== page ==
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Wednesday, August 12, 2015

12/08/2015: R-Biopharm Rhône offers more efficient and faster tests for histamine in fish

R-Biopharm has created a new safety test for the UK fishing and fish processing industry providing a faster and more efficient way to detect toxins in fish.

The R-Biopharm diagnostic test kit, which can pinpoint minute quantities of histamine, is significantly more sensitive than tests already on the market and detects lower levels of the toxin which can produce symptoms similar to an allergic reaction.

The kit will be of major importance to the vital fishing sector. It has been hit by publicity surrounding histamine reactions, which have affected thousands of people round the world and hundreds in the UK alone.

The new test now uses a hot water extraction which makes detection more efficient and, since it has fewer steps, it is faster.

Simon Bevis, Managing Director of R-Biopharm Rhône, said: "The kit we are offering to the market has considerable advantages over current offerings, and will be of interest to all parties engaged in safety within the fishing industry.
       
http://www.r-biopharmrhone.com/
Image: Jenny Downing
"With this new test kit, all reagents are ready to use instead of requiring preparation such as dilution and it offers more tests in a pack. Elements such as spiking solution are included instead of having to be bought separately - allowing testers to validate results easily at no additional cost.

"The results can be easily calculated using our software, making it a first choice for companies and labs which are charged with compliance with European legislation regarding histamine levels."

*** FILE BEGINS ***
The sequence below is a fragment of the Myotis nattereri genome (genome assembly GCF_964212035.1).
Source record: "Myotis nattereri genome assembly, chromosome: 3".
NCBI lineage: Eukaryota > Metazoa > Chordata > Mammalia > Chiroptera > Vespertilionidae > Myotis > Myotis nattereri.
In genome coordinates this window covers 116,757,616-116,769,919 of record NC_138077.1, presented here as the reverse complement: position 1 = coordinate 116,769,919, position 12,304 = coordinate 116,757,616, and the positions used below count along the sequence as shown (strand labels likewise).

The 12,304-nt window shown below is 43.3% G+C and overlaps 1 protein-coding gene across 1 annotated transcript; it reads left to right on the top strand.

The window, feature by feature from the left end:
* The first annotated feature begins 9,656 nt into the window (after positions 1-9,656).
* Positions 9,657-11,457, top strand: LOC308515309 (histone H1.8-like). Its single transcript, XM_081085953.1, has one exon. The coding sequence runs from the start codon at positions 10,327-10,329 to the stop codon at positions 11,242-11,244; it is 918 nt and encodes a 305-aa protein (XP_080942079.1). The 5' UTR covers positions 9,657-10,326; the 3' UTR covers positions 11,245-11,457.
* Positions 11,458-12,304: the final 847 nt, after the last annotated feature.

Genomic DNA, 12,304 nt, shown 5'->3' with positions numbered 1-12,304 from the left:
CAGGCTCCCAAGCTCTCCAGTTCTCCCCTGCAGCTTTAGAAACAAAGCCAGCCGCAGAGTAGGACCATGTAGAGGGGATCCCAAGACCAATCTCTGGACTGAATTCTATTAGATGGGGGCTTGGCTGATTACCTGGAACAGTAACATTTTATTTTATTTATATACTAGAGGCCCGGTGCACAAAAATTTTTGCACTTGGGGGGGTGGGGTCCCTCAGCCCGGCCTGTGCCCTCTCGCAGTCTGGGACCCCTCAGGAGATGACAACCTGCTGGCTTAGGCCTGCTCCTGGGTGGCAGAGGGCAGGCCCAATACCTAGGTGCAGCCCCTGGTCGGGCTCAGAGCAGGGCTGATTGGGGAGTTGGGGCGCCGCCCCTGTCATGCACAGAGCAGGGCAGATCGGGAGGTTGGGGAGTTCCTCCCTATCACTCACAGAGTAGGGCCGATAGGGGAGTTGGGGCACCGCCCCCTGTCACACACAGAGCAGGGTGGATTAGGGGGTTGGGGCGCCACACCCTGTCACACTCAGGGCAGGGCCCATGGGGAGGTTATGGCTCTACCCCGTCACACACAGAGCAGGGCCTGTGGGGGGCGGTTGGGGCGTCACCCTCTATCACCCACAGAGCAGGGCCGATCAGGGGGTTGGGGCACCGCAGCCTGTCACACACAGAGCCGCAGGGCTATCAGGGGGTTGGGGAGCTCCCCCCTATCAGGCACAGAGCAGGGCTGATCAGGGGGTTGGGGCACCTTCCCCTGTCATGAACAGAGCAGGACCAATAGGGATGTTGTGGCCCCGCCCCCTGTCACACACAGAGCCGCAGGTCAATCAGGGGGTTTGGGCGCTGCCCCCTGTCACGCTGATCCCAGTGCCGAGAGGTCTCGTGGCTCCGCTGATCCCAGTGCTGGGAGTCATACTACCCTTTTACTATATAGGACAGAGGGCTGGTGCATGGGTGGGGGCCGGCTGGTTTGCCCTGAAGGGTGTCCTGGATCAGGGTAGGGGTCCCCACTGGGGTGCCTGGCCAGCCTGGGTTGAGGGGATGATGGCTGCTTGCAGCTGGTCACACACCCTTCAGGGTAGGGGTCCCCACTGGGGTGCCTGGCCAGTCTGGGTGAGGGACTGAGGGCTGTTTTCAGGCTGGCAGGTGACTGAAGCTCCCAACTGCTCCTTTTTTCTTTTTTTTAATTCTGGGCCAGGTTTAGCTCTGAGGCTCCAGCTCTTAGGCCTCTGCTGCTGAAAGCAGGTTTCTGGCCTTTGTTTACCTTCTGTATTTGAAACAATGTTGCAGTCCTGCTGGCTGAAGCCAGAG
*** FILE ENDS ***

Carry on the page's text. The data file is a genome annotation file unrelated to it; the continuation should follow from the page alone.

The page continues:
One major testing lab which has been using R-Biopharm Rhône test kits for 15 years said: "We knew our existing method of testing was time consuming and laborious and the handling of concentrated standards was hazardous, so we were delighted to try out the new kit.

"The results were excellent and we validated the method against our existing method and certified standard reference materials.

"Due to the speed and efficiency of the kit and our confidence in it we have been able to successfully run a histamine project. This focused on ascertaining how sample handling and storage conditions affect the degradation of tuna loins and the point at which the essential amino acid histadine is converted to histamine.  We found some tuna loins to have levels as high as 400 mg/100g."

The histamine test is the latest in a series of food safety initiatives from R-Biopharm Rhône, which was at the forefront of food safety in the horsemeat scandal of 2012 and has spearheaded investigatory testing as concerns mount about cheap fish being substituted for expensive fish.

Its current histamine test is particularly relevant to products such as tuna, mackerel, anchovy, herring, bluefish, sardines, pilchards, marlin and even salmon.

Histamine occurs naturally when some foods spoil, and what makes it problematic is that it is not depleted by food processing. The toxin survives cooking, canning and freezing and may be undetectable unless chemically analysed.

Histamine can occur in fast swimming and migratory finfish with red coloured meat. The symptoms appear quickly and include oral burning or tingling, skin rash, localised inflammation, hypotension, headaches and flushing, which can lead to misdiagnosis and the wrong treatment.

R-Biopharm Rhône, which is based in the West of Scotland Science Park in Glasgow, now employs 50 people, including 15 research and development scientists.

Visit the
R-Biopharm Rhône website HERE.

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